Destination TV or nothing new? (Robyn Beck / Getty Image

The myth of Lance Armstrong ended a long time before the first part of his interview with Oprah Winfrey ran Thursday night and it isn’t likely that he changed any minds with his admission of doping and bullying.

Travis Tygart, head of the U.S. Anti-Doping Agency, said in a statement that Armstrong’s mea culpas were “a small step in the right direction,” but the night’s winner was Winfrey, not Armstrong. He may have admitted to using performance-enhancing drugs (specifically, he said his “cocktail” of choice was EPO, testosterone and blood transfusions), but the first step of his apology tour fell flat. Gaining the world’s affection and admiration won’t be as easy for Armstrong this time around.

Armstrong’s comments were “new and noteworthy,” Mike Lupica of the New York Daily News writes, “only because one of the great phonies and great frauds in the history of sports was finally saying this himself, not saying he was clean when he wasn’t, not attacking the real truth tellers, not suing anybody who tried to cross him, not calling his accusers crazy and calling them whores.”

Armstrong spoke of his bullying and his predilection for suing anyone who dared whisper that he was doping. He admitted that he set out to ruin people like Emily O’Reilly, his team’s former masseuse who honestly spoke of a failed test for cortisone. He apologized, but said nothing about having called her a prostitute and a drunk. He said precious little about the Andreus, whom he had threatened to crush.

Frankie Andreu, a former teammate, and his wife, Betsy, were in Armstrong’s hospital room in the 1990s when Armstrong told a doctor treating him for cancer exactly what drugs he was using and had long drawn Armstrong’s wrath for saying as much. He had apologized to the couple in a 40-minute phone conversation, but backed down from discussing that with Winfrey, saying he was “laying down on that one.” He, in the interview’s oddest moment, said only that he told Betsy he’d never called her “fat.”

Betsy Andreu, on CNN’s “Anderson Cooper 360,” was visibly upset about his refusal to support the couple now. “The exchange has me furious. He could have come clean. He owed it to me.”

No one, it seems, would disagree. Yahoo’s Dan Wetzel writes that “Armstrong revealed a measure of the man that he is and this much is certain: if you never met this jerk, well, count your blessings.”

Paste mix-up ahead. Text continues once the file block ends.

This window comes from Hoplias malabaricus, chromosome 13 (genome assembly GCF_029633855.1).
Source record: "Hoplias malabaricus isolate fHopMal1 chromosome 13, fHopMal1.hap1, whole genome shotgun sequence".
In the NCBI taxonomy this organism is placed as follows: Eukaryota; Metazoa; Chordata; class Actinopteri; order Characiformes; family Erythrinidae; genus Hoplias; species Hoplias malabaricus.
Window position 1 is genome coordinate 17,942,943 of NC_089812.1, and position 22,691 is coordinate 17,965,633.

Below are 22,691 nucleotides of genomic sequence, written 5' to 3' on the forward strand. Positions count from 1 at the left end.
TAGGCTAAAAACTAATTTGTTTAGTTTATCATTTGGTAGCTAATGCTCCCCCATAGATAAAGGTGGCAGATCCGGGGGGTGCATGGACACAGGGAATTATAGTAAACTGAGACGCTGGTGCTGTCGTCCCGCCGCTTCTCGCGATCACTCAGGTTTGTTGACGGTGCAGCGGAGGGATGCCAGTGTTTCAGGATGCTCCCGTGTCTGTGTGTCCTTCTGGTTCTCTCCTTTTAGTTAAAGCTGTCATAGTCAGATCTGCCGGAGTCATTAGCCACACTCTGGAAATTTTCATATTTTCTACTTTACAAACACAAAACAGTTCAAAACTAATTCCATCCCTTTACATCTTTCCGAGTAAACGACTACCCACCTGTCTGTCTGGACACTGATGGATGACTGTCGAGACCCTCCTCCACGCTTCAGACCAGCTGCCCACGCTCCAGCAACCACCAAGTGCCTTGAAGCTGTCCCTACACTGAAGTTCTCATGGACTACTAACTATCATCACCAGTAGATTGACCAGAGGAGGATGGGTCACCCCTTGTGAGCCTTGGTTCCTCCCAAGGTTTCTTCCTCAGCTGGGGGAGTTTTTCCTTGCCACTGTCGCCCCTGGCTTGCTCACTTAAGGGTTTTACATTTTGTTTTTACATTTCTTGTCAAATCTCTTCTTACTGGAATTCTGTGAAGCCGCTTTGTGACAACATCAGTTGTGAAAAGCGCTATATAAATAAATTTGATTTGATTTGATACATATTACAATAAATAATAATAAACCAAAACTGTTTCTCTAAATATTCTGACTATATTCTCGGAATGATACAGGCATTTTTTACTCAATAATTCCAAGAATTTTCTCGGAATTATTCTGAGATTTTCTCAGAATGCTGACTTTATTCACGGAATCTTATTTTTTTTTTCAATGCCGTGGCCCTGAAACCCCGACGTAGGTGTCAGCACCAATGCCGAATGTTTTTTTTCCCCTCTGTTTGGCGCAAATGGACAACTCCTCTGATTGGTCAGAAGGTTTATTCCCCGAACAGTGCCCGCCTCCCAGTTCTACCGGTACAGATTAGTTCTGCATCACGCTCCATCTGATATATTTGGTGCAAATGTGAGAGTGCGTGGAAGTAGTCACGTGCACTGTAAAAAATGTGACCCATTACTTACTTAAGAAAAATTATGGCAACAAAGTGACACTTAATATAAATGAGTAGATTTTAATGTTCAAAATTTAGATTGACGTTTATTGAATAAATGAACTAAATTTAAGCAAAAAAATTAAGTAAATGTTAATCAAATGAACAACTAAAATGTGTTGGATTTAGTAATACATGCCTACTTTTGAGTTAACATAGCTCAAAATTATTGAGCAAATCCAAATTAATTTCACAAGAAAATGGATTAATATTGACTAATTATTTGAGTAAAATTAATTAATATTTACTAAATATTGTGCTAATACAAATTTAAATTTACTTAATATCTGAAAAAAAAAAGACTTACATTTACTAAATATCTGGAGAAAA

Oh, Lance had a plan to try to look open and honest, and that was what was so obvious: It was a plan. It sounded rehearsed. But when he went off script, well, that’s when he went off the rails.

He apologized, and that’s worth something, worth a lot to those of us who aren’t outraged anymore over doping in sports. But in doing so, in tuning into the Oprah Winfrey Network, you could only marvel at that personality on display, the same one that while we celebrated his victories was, behind the scenes, leaving a path of personal destruction in its wake.

This was a glimmer of the true Lance Armstrong coming out. No Nike commercial edits. No press conference sound bites. No glowing magazine profiles. This was the guy who left scores and scores of people cursing that their paths ever crossed.

It’s not about the bike, indeed. This was about Lance’s sociopathic spectacle.

The Post’s Fact Checker, Glenn Kessler, parses these things in terms of Pinocchio and concludes that Armstrong deserves four for every Tour de France victory which comes to a whoppingly unprecedented 28 and prompts him to ask if Armstrong is “the world’s biggest liar.” So…congratulations?’s Bonnie D. Ford, a cycling writer who covered Armstrong for years, was just as skeptical.

It was a typical Lance Event, although it was about as far from the bike as it gets. It was about spectacle and managed production and trying to craft another chapter in a punctured epic that has lost its helium and sunk to earth.

It was about what it is always about with Lance Armstrong: hubris and control, the same tightly intertwined strands of his DNA that convinced him he would never be exposed, that the dozens and dozens of people privy to his pyramid scheme would remain muzzled forever.

It was desperate. And huge chunks of it ranged from disingenuous to unbelievable.

Buzzfeed was thinking about the masses, the many people who perhaps now might regret that Livestrong body art, saying “nothing like having the slogan of an disgraced athlete eternally displayed on your arm.”




There’s more tonight. Will you watch or have you heard enough?


Armstrong gets specific…to a point

Armstrong/Oprah: The Interview

How to get Part II tonight